Some believe that knowing the real identity of Satoshi Nakamoto is important because, without that knowledge, you can't trust Bitcoin. The logic is that you can't trust the cryptocurrency's teleology unless you can understand its founder. There are also people who believe that the system could have been founded as a scam or as a government project with as-yet-undeclared nefarious aims. But that doesn't make sense, since we know why Bitcoin exists and its goals and methods have been plain from the start.
Wei Dei is the author of "B-Money," a paper whose ideas would later underpin Bitcoin. In the document, Dai explains that his desire is to create a currency that renders government "permanently forbidden and permanently unnecessary." The crypto-anarchist philosophy he espouses effectively says that governments exist to protect property, but if algorithms can do that job, you don't need government. During an Ask Me Anything session in 2014, Dei expanded on this point, saying that Bitcoin was built to serve people "who distrust flexible government monetary policies." As for his feelings on Nakamoto's identity, he says that "it doesn't matter too much, except to satisfy people's curiosity."
If Bitcoin's creator washes his hands of it, why should anyone else buy in?
Perhaps more important than Nakamoto's identity is what he intends to do with the technology. After all, the creator of the platform also mined the first Bitcoins, a volume of money known as the "genesis block." There's no concrete evidence as to the size of the genesis block, but at least one website has pegged it at around 1 million BTC. At current exchange rates, that's worth around $448 million, but it would have been worth twice as much at the currency's peak in late 2013.
The concern for people who are involved with the Bitcoin market is that Nakamoto has enough power to do a lot of damage to the currency. Were he to theoretically sell all of his coins at once, he would strike two serious blows to its future. First, it would cause a depression in the market value that could take years to recover from. Second, it would erode investor confidence in Bitcoin, since, after all, if its creator washes his hands of it, why should anyone else buy in?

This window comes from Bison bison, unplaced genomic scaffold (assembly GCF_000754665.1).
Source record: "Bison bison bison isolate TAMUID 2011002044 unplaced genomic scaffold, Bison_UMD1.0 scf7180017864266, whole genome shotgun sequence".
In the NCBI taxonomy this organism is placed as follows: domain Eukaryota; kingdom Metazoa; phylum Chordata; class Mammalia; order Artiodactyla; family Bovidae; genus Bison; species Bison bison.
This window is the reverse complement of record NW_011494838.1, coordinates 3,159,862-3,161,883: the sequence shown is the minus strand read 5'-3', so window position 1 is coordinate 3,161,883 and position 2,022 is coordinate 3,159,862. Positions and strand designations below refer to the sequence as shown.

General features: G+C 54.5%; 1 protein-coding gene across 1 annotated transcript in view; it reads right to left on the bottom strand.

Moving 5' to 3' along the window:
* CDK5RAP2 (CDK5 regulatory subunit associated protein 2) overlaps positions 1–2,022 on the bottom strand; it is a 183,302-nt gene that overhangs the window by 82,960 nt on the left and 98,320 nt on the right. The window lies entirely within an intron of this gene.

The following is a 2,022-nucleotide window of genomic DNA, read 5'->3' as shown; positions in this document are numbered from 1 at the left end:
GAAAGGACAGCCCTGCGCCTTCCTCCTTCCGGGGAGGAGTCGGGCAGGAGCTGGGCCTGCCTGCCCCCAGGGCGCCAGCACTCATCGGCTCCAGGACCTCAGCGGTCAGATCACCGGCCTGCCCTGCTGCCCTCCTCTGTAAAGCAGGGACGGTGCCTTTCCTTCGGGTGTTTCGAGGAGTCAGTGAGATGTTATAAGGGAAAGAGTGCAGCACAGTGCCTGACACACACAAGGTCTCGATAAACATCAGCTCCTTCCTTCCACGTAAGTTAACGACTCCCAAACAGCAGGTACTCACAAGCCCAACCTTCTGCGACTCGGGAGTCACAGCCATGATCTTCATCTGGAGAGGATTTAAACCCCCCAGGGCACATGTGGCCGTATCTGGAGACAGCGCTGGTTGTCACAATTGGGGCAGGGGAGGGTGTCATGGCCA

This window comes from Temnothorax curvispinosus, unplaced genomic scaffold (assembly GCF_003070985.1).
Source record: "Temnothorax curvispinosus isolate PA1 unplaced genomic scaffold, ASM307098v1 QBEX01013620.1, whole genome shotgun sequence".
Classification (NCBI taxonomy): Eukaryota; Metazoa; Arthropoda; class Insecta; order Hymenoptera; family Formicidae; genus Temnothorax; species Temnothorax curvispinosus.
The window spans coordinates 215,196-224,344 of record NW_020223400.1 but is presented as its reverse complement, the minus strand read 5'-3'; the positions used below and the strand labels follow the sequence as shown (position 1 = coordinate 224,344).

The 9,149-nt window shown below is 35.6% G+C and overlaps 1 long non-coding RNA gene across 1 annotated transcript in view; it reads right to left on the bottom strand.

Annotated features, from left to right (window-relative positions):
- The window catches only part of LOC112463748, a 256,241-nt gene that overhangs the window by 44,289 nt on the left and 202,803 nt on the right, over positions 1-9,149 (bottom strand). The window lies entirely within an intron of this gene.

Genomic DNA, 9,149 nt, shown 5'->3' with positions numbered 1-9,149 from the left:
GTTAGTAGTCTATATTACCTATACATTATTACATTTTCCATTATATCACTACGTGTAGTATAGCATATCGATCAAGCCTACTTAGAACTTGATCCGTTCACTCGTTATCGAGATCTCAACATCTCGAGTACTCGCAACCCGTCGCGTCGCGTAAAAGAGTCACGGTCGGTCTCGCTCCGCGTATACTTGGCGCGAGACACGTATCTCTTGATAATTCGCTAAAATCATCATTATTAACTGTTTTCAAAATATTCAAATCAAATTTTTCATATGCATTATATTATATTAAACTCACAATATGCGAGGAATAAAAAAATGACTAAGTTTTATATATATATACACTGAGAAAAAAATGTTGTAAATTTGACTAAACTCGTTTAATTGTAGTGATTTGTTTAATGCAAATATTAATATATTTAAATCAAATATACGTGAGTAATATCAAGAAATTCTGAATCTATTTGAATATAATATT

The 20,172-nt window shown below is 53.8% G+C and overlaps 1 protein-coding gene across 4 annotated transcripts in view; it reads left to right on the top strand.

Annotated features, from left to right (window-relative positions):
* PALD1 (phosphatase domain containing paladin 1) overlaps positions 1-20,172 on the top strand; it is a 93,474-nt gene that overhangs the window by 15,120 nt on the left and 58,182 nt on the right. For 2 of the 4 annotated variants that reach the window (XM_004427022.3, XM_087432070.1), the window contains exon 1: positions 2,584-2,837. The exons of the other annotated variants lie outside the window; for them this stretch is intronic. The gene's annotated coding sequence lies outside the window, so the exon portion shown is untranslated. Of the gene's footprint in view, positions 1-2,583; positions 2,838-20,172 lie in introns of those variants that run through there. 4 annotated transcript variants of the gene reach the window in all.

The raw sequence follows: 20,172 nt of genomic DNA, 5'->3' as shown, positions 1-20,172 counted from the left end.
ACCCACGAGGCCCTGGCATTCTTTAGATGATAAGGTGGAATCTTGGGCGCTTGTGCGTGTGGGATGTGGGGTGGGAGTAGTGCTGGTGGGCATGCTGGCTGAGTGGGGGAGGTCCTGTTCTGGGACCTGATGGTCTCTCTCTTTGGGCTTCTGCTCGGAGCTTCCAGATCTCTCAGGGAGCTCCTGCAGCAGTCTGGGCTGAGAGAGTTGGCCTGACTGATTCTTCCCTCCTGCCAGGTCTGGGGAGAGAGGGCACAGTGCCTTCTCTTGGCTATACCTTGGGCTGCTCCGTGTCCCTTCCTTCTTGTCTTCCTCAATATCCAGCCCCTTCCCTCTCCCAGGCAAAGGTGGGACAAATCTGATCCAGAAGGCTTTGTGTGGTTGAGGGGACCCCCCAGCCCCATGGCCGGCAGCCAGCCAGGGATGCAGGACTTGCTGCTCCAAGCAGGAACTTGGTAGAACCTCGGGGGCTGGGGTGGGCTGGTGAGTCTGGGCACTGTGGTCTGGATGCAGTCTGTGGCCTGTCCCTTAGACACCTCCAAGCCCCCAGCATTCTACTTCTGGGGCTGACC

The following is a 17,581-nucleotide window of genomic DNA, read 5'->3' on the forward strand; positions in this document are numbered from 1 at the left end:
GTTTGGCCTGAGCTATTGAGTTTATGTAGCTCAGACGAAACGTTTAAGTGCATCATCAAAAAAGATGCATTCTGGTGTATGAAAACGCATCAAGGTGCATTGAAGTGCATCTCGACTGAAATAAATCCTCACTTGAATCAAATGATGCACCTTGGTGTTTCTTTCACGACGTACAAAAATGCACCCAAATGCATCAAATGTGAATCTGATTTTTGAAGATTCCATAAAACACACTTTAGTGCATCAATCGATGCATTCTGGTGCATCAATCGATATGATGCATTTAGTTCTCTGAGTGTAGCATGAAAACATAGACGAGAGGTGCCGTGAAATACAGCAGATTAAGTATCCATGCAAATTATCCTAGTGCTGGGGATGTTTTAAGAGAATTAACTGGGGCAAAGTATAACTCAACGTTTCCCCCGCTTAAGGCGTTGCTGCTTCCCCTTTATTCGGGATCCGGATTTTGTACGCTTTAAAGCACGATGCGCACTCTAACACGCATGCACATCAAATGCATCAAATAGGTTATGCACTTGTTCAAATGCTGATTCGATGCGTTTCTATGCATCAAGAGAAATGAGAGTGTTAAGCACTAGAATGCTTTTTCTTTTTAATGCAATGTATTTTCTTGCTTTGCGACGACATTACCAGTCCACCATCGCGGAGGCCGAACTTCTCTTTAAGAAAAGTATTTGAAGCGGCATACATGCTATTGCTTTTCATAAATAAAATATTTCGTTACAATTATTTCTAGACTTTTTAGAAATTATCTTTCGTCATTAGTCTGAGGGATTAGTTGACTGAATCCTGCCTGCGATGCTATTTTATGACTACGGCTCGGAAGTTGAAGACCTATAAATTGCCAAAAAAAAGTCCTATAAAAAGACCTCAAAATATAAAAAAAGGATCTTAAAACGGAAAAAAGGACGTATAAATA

Why this isn't a big deal
People believe that knowing where Bitcoin came from will help us to understand where it's going, but that's not the case. The cryptocurrency has moved well beyond Satoshi Nakamoto, and there's now a vibrant community that develops and supports it. In fact, Bitcoin is a living, breathing entity that isn't owned by a single person anymore, so having a creator figure to interact with isn't that useful.
Despite a disproportionate amount of media coverage, not too many people actually use Bitcoin on a daily basis. At the start of 2016, it was reported that the system handles around 200,000 transactions each day. By comparison, PayPal processes 13.4 million transactions in the same period of time. There's no indication that Bitcoin's growth is going to suddenly explode this year. In fact, it's just as likely that the currency is close to hitting its ceiling.
Bitcoin has also failed to convince people outside of its community that there's any value in adopting it. Perhaps that's because there isn't value when existing currencies offer stability and security and you don't have to worry if your money will be accepted. In many ways, Bitcoin is for economics what homeopathy is for medicine: based on a historically discredited principle. If you aren't so openly mistrustful of your government, or have any sort of appreciation for history, then it's simply not worth using.
Bitcoin is for economics what homeopathy is for medicine: based on a historically discredited principle.
As we explained in our 2013 primer, Bitcoin is based on a variation of gold standard economics that required money to be worth a set quantity of gold. The idea is that the value of an individual unit (Bitcoin or US dollar) could never drop below that base minimum. But because scarcity increases value, gold standard economies offer perverse rewards for people not to spend money. Rather than driving investment and purchasing, it encourages its citizens to put cash in the bank and wait for it to appreciate in value.
That's fine for small groups of investors but not for the population at large, since it encourages a depression. That's why FDR had to abandon the US gold standard in 1933, because it was holding back a boom. For some reason, Bitcoin's advocates seem determined to repeat the mistakes of their forefathers. But if the past two centuries have taught us anything, it's that Bitcoin's success will be short lived, and no amount of information about its creator will change that.
Image Credits: AP Photo/Damian Dovarganes (Dorian Nakamoto), AP Photo / Mark Lennihan (Inside Bitcoins)